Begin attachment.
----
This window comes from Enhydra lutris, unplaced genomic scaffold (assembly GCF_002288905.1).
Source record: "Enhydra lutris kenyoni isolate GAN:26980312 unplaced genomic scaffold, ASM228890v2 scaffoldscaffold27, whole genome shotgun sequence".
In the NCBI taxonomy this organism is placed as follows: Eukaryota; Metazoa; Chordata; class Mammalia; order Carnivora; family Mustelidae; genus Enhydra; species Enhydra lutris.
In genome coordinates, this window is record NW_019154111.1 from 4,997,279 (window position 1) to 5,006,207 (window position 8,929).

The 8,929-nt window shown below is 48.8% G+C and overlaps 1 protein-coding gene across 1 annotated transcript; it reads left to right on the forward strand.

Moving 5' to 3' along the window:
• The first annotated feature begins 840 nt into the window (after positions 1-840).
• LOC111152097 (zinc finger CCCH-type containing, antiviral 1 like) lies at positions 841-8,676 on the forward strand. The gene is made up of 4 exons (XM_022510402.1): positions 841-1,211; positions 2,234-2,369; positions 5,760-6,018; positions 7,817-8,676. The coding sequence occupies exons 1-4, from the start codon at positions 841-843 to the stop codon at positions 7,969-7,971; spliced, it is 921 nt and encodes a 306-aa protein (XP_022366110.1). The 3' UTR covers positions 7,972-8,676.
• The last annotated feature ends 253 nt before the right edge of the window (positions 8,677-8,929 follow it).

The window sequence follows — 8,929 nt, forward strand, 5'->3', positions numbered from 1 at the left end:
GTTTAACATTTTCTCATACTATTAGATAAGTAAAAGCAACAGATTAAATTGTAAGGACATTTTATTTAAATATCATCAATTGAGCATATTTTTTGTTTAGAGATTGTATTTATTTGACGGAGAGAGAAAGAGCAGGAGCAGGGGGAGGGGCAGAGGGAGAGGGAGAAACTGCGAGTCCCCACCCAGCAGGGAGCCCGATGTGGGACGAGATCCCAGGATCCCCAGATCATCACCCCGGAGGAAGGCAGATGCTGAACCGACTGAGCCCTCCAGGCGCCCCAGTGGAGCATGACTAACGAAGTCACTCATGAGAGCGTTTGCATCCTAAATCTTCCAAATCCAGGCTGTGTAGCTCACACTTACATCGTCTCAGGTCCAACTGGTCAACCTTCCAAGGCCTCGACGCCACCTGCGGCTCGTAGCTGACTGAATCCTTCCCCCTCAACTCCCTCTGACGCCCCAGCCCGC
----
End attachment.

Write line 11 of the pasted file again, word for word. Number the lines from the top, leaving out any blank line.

GTTTAACATTTTCTCATACTATTAGATAAGTAAAAGCAACAGATTAAATTGTAAGGACATTTTATTTAAATATCATCAATTGAGCATATTTTTTGTTTAGAGATTGTATTTATTTGACGGAGAGAGAAAGAGCAGGAGCAGGGGGAGGGGCAGAGGGAGAGGGAGAAACTGCGAGTCCCCACCCAGCAGGGAGCCCGATGTGGGACGAGATCCCAGGATCCCCAGATCATCACCCCGGAGGAAGGCAGATGCTGAACCGACTGAGCCCTCCAGGCGCCCCAGTGGAGCATGACTAACGAAGTCACTCATGAGAGCGTTTGCATCCTAAATCTTCCAAATCCAGGCTGTGTAGCTCACACTTACATCGTCTCAGGTCCAACTGGTCAACCTTCCAAGGCCTCGACGCCACCTGCGGCTCGTAGCTGACTGAATCCTTCCCCCTCAACTCCCTCTGACGCCCCAGCCCGC